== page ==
Yes, TMJ disorder can definitely be made worse by weather changes, but there are six things you can do to help prevent problems with pain and other troublesome issues.

If you’re wondering if you’re not imagining that the weather makes your TMJ disorder worse, here’s a fun but true piece of data:

Your thinking is along the same lines as Hippocrates, as is evident from his statement of around 400 B.C.:

“Whoever would study medicine aright must learn of the following subjects. First he must consider the effect of each of the seasons of the year and the differences between them. Secondly he must study the warm and the cold winds, both those which are common to every country and those peculiar to a particular locality…”
 — Hippocrates, “Airs, Waters, Places”, 400 B.C.

Changes in Weather and TMJ Disorder

“The cause of TMJ disorders seems to be a multifactorial one including genetics, behaviors, trauma, muscle physiology, anatomy of the jaw (and head) and teeth, stress, diet, sleep and exercise,” says Brijesh Chandwani, DMD, BDS, Diplomate, American Board of Orofacial Pain, with Connecticut & NY TMJ.

“Weather changes are known to influence TMJ disorders in several ways,” says Dr. Chandwani.

“Temperature changes, relative humidity, barometric pressure and precipitation can impact pain in their own way.”

Temperature Changes and the TMJ

“Scientific information on this topic is confusing, as weather changes do not impact people in a predictable way,” says Dr. Chandwani.

“For example, someone who is used to skiing (cold weather) would tolerate freezing weather, while another individual may experience their TMJ disorders being flared up by exposure to cold freeze.

“Extreme cold or heat can also act as an acute stressor to certain individuals and trigger TMJ disorders.”

Barometric Pressure/Precipitation

Do you have a barometer at home? If not, you should get one. This way you’ll get some advance warning of worsened TMJ symptoms.

“There is a good reason why rainy weather comes with feeling blue or depressed,” says Dr. Chandwani.

“Barometric pressure or atmospheric pressure has been associated with increased joint pain, sinus pain and headaches.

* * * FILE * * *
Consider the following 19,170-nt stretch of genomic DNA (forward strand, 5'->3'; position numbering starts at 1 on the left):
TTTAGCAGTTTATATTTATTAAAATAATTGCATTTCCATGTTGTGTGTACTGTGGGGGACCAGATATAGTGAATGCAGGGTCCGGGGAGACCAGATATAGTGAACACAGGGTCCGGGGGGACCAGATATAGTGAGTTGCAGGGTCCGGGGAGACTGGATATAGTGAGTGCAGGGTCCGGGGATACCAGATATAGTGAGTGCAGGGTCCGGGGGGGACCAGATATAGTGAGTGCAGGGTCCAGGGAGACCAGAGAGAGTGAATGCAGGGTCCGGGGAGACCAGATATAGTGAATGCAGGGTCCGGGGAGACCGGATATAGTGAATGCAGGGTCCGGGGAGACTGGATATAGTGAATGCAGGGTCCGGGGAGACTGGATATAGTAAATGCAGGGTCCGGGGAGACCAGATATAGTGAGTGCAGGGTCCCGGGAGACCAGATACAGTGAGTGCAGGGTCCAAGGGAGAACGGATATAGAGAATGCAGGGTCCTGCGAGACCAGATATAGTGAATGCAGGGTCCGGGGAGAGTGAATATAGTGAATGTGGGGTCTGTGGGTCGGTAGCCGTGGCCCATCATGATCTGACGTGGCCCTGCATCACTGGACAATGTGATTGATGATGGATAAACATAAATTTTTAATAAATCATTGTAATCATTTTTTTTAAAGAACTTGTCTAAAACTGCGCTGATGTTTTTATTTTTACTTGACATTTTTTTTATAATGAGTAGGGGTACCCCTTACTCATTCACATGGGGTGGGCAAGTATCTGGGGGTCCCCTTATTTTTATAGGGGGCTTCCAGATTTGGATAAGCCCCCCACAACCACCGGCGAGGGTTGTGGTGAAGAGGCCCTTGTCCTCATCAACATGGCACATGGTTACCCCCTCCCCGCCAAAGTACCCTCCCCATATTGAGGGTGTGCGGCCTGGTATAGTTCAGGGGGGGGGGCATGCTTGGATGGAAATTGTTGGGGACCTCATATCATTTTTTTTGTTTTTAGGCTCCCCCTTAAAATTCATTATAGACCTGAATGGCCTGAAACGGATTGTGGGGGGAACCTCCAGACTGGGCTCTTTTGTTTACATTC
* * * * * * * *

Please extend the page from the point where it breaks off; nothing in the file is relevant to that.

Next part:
“Scientific proof in this regard is good in that there is an incremental increase in pain with drop in barometric pressure.”

Remember, the “TMJ” is a joint, so it shouldn’t be surprising that, like other joints of the body in some people, it acts up in response to changes in weather.

Preventing Weather Changes from Making TMJ Disorder Worse

Theirry Canuel, CreativeCommons

Dr. Chandwani explains, “I always recommend to patients that if they encounter more symptoms during certain weather, try undertaking preventive measures to address the symptom before it occurs.”

Dr. Chandwani recommends the following:

• Body or facial massage

• Herbal tea 2-3 times per day

• “Gently massage and stretch the jaw and temples with fingertips for 1-2 minutes a few times per day.”

• “Take acetaminophen or ibuprofen if your medical condition permits.”

• Go for a run, and if you’re deconditioned, then aim for a vigorous walk. If you use a treadmill, do not hold on, but instead, swing your arms naturally. Natural movement is always very important and keeps muscles and joints more relaxed.

• Take a day off from work, and don’t just lounge around the house; go someplace enjoyable.

Dr. Chandwani also recommends going to and plugging in your ZIP code to get an instant weather report which includes wind and barometric reading. You can also get an updated wind and barometric report from your local online newspaper or an app for your phone.

If your TMJ disorder suddenly starts getting worse, and you check the current wind and barometric readings, you may just find a strong correlation.

Dr. Chandwani has 10+ years of experience focusing on TMJ disorders and sleep disorders.
Lorra Garrick has been covering medical, fitness and cybersecurity topics for many years, having written thousands of articles for print magazines and websites, including as a ghostwriter. She’s also a former ACE-certified personal trainer.


Top image: Shutterstock/pathdoc
•Kloss-Brandstätter et al. “Epidemiologic evidence of barometric pressure changes inducing increased reporting of oral pain.” Eur J Pain. 2011 Sep.
•McAlindon e al. “Changes in barometric pressure and ambient temperature influence osteoarthritis pain. Am J Med. 2007 May.
•Smedslund et al. “Does rain really cause pain? A systematic review of the associations between weather factors and severity of pain in people with rheumatoid arthritis.” Eur J Pain. 2011 Jan.